The relationship between diabetes mellitus and cutaneous wound healing has been widely investigated. Loots et al10 reported that diabetic foot ulcer-derived dermal fibroblast showed delayed cell growth and abnormal morphology, a large dilated endoplasmic reticulum, and multiple lamellar and vesicular bodies. In a wound healing model, the volume of deposited collagen was also reported to significantly decrease in the ob/ob mouse.11 An in-vitro study revealed that dermal fibroblasts derived from diabetic animals showed reduced collagen synthesis, a dysfunction in migration, vascular endothelial growth factor production, and a response to hypoxia.12,13 The collagen volume was observed to be significantly low in the streptozotocin induced-diabetic rat skin in comparison to the control rat.14 Furthermore, patients suffering from insulin-dependent diabetes mellitus showed alterations in collagen fibers.15 Based on these facts, hyperglycemia induces cellular dysfunction in dermal fibroblasts, which leads to decreased collagen production and might cause such tissue to develop pressure ulcers; however, since previous studies tended to use in vitro or animal studies including various confounders besides hyperglycemia, the dependent effects of hyperglycemia on the wound healing of pressure ulcers therefore remain to be fully elucidated.
The authors proposed the Goto-Kakizaki (GK) rats as a possible animal model to examine the effect of hyperglycemia alone on wound healing because this spontaneous diabetes mellitus rat showed increased slight hyperglycemia from 8 weeks after birth without obesity or hyperlipidemia.16 The present study researched the immature structure of the dermal collagen fiber network, severe ulcer development, and delayed healing following pressure loading in the GK rats compared to normal rats.
Animals. Spontaneous type 2 diabetic rats (GK/slc, Sankyo Laboratory Service, Tokyo, Japan) were used. The rats were produced as a result of selective breeding over many generations of nondiabetic Wistar rats with glucose intolerance by Goto and Kakizaki.16 Twenty-two male GK rats age 12–14 weeks old were used as the hyperglycemic group, and 15 male Wistar rats age 12–14 weeks old served as the control group. Four rats from each group were used for electron microscopic observations. All rats were individually caged in an air-conditioned room with standard diet ad libitum. They were exposed to 12 hours light and 12 hours darkness.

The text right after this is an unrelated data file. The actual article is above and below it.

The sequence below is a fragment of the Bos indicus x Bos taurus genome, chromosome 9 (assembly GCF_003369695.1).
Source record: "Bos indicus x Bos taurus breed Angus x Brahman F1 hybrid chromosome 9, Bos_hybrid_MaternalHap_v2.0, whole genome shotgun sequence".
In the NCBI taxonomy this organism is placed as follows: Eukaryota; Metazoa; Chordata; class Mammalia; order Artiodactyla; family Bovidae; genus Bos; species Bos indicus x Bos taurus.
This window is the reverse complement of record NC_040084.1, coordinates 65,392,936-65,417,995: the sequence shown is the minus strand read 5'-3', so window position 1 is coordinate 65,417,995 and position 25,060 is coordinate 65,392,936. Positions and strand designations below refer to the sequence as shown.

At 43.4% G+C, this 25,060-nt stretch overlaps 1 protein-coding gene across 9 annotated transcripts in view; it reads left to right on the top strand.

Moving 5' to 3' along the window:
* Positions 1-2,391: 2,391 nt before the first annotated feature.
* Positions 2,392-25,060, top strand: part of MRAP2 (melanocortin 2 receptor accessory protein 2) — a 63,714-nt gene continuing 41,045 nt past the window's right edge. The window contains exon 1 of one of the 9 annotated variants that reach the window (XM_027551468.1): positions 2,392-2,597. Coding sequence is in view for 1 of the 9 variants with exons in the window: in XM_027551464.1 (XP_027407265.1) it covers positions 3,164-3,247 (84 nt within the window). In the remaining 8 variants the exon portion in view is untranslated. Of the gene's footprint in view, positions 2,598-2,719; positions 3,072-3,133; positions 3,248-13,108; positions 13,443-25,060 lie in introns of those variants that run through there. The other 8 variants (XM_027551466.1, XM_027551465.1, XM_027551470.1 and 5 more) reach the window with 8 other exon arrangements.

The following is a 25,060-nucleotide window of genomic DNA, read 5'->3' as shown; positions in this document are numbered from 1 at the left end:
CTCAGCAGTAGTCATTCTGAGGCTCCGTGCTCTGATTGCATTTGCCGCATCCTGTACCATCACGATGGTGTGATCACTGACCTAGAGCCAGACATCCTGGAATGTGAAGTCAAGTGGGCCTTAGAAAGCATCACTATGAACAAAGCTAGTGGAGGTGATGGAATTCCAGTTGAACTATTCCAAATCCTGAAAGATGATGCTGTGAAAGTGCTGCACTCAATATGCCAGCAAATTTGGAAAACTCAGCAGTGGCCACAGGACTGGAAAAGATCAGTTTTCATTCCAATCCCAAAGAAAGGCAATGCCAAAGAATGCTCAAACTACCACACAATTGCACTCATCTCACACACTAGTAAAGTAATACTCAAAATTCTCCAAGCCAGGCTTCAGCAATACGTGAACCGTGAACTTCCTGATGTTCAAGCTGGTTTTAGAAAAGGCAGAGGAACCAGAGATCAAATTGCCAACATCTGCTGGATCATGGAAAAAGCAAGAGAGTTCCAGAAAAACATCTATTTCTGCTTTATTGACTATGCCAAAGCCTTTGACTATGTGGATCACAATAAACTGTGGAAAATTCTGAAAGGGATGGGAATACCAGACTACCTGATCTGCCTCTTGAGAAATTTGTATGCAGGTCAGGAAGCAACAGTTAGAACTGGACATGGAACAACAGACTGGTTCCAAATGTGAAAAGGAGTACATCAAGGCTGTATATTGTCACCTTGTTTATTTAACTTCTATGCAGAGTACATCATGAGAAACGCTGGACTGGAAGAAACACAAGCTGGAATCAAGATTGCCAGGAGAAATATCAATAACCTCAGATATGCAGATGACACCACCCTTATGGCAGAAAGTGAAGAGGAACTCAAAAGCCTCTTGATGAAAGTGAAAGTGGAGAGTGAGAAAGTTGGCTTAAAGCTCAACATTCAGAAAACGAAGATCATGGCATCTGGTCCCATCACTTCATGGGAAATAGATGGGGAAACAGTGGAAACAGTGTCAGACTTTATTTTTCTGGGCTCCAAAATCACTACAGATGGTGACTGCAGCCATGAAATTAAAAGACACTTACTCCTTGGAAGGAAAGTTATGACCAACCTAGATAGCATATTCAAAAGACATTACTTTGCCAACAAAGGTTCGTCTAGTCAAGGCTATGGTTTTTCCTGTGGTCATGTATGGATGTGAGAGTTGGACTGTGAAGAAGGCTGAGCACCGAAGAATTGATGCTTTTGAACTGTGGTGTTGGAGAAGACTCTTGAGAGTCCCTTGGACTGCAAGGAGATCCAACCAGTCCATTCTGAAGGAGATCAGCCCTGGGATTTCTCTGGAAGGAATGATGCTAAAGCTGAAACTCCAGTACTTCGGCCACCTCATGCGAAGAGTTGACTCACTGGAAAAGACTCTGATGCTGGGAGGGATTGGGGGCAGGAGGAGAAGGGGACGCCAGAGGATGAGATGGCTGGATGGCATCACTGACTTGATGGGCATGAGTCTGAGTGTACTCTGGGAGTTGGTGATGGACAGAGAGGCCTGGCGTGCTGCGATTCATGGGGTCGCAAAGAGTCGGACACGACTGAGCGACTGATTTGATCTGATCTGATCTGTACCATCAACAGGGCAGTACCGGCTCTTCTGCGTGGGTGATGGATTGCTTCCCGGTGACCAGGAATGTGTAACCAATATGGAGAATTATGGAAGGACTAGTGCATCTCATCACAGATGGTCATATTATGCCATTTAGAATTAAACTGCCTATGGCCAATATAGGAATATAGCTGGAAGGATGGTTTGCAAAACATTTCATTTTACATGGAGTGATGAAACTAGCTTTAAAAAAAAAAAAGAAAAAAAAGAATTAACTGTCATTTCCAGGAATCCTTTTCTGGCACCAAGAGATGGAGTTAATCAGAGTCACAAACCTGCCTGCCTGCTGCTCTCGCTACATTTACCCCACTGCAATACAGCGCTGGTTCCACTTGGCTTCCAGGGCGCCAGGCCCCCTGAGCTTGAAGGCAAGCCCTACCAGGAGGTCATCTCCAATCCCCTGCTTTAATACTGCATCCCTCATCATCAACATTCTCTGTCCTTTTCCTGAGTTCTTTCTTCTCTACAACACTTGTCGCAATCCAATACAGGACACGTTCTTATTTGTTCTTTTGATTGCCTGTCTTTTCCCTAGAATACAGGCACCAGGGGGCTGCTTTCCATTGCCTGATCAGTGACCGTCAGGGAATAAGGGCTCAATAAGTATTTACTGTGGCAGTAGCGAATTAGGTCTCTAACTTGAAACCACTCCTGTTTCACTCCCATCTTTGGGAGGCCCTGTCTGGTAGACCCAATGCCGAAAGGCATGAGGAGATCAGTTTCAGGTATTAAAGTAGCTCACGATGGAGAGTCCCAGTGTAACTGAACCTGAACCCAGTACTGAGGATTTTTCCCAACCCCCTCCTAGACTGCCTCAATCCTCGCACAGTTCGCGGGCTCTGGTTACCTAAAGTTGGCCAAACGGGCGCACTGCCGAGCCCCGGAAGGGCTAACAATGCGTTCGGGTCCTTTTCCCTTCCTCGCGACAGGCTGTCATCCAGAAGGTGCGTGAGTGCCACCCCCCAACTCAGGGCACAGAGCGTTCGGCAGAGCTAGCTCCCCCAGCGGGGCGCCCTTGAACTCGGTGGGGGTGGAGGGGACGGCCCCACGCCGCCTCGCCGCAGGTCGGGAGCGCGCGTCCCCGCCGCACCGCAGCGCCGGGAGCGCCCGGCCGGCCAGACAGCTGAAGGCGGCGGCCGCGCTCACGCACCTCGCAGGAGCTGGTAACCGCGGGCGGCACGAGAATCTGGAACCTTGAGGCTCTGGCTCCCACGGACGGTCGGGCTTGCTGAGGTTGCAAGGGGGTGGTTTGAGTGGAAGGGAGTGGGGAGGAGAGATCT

The animal ethics committee of The University of Tokyo and Kanazawa University approved the study. All animals were treated according to the Guide for the Care and Use of Laboratory Animals of the National Institutes of Health (NIH).
Wounding procedures. The method of wounding was adopted from the modality described in a previous study on ischemic wounds.17 To ensure the reproducibility, the wounds were experimentally created on the flank regions where vertical pressure can be applied for a set period of time with a degree of stability. After weighing and anesthetizing each rat by the intraperitoneal administration of sodium pentobarbital (Somnopentyl, Kyoritsu Seiyaku, Tokyo, Japan) of 30-mg/kg bodyweight, blood was taken from tale vein to examine blood glucose with a glucose- monitoring device (GT-1641, Arkray, Kyoto, Japan). Thereafter, they were shaved on the right flank region with electric clippers. Two 2-cm incisions, 5 cm–6 cm apart that extended to the peritoneum were then made in the right flank region using an electrocautery scalpel. A 2-cm wide metal plate was inserted from one incision and then it exited from the other. The rat and metal plate were then fixed to the experimental device. Eight kilograms pressure on a 3 cm2 area was applied for a total of 6 hours. After relieving the pressure, the metal plate was removed and the incisions were closed with non-absorbable nylon sutures at 5-mm intervals. Subsequently, the wounds were covered with hydrocolloid dressing (Tegasorb™, 3M, St. Paul, MN) to prevent scabbing due to drying.